‘Aroma jockeys’ at a Sencity night in the Netherlands. Photo by Heikki Kynsijärvi.
Clouds of fragrant smoke wafted from the stage, crafted by the ‘aroma jockeys’ with bubbling vessels of frozen nitrogen and futuristic fans, blasting the audience with heady mixtures of bergamot, lavender and sandalwood.
Hula hoops twirled round waists. Light shows twinkled. And the dance floor vibrated – literally –from an array of mechanised transducers synchronized with the (very) loud bass.
You’d easily mistake Sencity, held last month in London, for simply an opulent club night – until you saw the hands waving in the air. Everywhere the crowd bristled with conversations, fingers dancing as their owners looked expressively at each other, speaking with their eyes. Animated conversations were undisturbed by the music booming from the speakers.
Sencity, born in the Netherlands in 2003 – and which has since held nights in Brazil, Sydney, Spain, Jamaica, Finland, South Africa and Mexico – is a night tailored for the needs of the Deaf: around 35 per cent of the crowd is profoundly deaf, and another third are hearing impaired to some degree.
With music nights geared for those who cannot hear, Sencity claims to ‘make the impossible possible’ – and challenges what the rest of us might think about the Deaf community. Most Deaf people can still perceive some level of sound, and all still have the capacity to appreciate music. But even those who live in a fully silent world can still experience the tactile qualities of sound (especially when the bass is cranked up).
But Sencity is not, its organizers stress, to be confused with a ‘Deaf rave,’ which is designed solely for the Deaf community. Those, say Sencity’s London promoter Timothy Bonham-Carter, simply reinforce divisions that exist between the Deaf and the hearing worlds.
‘The idea is to bring the hearing and Deaf communities together but not in a way that is deemed exclusive,’ says Bonham-Carter.
With the tagline ‘see, hear, feel, taste, smell the music’, the result is an event that caters to everyone’s senses – and which can hopefully break down perceived barriers not just between the Deaf and the hearing but also within the Deaf community itself.
‘Sencity is about making the impossible possible: people often live in a protected environment and therefore do not look at what they can achieve with their talents,’ says Bonham-Carter.
Take the night’s top-billed performer, Finnish rapper Signmark, the first Deaf person in the world to be signed to a major international record label. According to his website: ‘With his music Signmark wants to change attitudes towards the Deaf… he feels that the society should not treat the Deaf as handicapped, but as a linguistic minority with their own culture, community, history and heritage.’
Rapper Signmark at a Sencity night in the Netherlands. Photo by Heikki Kynsijärvi.
This desire to be recognized as a linguistic minority runs throughout the Deaf community: one of the aims of the British Deaf Association is to achieve legal status for British Sign Language as an indigenous minority language in the UK. This, they state, would ‘lead to an equality of opportunity for our Deaf community through the protection and promotion of our language’.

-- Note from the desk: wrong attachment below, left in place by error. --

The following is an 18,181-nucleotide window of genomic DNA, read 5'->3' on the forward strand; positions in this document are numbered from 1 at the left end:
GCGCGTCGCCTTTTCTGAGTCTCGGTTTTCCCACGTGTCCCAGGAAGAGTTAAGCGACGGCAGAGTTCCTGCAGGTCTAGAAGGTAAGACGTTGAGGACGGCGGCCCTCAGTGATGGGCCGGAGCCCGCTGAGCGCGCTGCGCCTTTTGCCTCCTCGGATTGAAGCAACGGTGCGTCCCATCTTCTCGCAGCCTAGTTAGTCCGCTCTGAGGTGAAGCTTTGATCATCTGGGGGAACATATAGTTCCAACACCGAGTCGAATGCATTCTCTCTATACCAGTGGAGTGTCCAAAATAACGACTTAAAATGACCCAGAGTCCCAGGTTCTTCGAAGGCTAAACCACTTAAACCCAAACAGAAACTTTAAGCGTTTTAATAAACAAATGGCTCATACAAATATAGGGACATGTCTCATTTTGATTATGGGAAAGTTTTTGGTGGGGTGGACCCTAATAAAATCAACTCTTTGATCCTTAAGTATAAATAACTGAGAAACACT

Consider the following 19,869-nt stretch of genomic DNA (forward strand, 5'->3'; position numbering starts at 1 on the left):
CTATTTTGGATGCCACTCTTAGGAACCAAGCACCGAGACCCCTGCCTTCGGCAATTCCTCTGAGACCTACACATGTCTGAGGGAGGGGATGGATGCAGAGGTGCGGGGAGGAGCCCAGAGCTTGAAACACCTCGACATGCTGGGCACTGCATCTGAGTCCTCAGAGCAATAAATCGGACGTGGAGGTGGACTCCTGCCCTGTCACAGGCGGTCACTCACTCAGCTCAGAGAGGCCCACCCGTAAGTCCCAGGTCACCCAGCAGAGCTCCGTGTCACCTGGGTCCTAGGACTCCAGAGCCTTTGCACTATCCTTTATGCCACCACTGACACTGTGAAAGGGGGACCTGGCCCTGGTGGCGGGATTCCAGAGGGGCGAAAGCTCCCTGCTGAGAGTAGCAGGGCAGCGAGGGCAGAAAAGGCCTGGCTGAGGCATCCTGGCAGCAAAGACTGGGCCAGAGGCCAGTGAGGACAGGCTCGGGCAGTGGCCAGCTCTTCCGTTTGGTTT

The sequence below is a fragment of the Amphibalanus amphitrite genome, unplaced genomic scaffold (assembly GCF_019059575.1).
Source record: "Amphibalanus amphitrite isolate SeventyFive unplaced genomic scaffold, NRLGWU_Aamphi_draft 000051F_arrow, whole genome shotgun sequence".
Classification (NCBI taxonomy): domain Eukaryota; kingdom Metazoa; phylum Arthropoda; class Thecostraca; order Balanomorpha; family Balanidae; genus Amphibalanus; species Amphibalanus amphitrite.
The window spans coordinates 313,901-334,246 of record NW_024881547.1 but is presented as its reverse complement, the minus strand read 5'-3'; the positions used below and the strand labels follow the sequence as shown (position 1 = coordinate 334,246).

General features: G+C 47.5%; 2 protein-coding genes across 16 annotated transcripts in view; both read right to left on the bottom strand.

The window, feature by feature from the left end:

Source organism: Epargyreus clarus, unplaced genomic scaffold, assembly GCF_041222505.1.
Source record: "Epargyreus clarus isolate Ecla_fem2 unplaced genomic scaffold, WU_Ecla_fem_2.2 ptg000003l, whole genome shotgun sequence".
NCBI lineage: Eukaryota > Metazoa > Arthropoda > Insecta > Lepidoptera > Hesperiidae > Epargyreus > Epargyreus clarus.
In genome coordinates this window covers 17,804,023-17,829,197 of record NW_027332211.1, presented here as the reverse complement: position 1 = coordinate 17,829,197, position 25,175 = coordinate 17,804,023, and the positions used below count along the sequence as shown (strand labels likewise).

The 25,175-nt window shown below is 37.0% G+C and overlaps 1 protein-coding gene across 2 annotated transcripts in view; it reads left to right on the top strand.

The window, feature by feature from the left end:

This need for protection is essential, say campaigners, due to the rise of cochlear implants, which have been promoted for thirty years as a ticket to the world of sound.
‘The debate for cochlear implants rages on,’ explains Bonham-Carter. ‘The Deaf community at large resents them due to the way they are eroding their cultural identity. The main problem is that if two hearing parents have a Deaf child, they are swiftly advised by the medical fraternity to give the child a cochlear implant without being informed that their child will be alienated from the sign language majority of their community.’
Moreover, implants are not a ‘cure’ for deafness, and do not restore normal hearing to the recipients. Their hearing will be dim and imprecise. Children given implants will still require intensive speech therapy in order to develop the language skills necessary to converse with hearing people – but this secondary support is frequently absent or inadequate. Implanted children may find themselves disadvantaged twice over, lacking the capacity to converse with either the hearing or the Deaf.
‘It is all well and good one being able to hear, but it’s no good if they cannot respond as a person who has full use of their residual hearing and vocals,’ says Bonham-Carter.
Threats to their language and their culture are very real to the Deaf community, especially with technological improvements to the batteries of the implants and the potential for couples undergoing IVF treatment to select against having Deaf children. This issue is extremely controversial: clauses in the Human Fertilization and Embryology Bill that were perceived to be discriminatory were labelled as ‘eugenic’ in the United Kingdom three years ago.
The future for Deaf language is uncertain, at least in developing countries where the capacity to create hearing children is economically feasible. Cochlear implant devices cost roughly £16,500 ($26,000), but this balloons to £60,000 ($96,000) over thirty years when rehabilitation and maintenance are factored in, according to Deafness Research UK. One cycle of IVF costs around £5,000, ($8,000) although many cycles may be necessary.
For the organizers of Sencity, the solution is not to create a gathering solely for the Deaf, but to create something that would bring the rest of us into contact with deaf people in a way we seldom (if ever) are.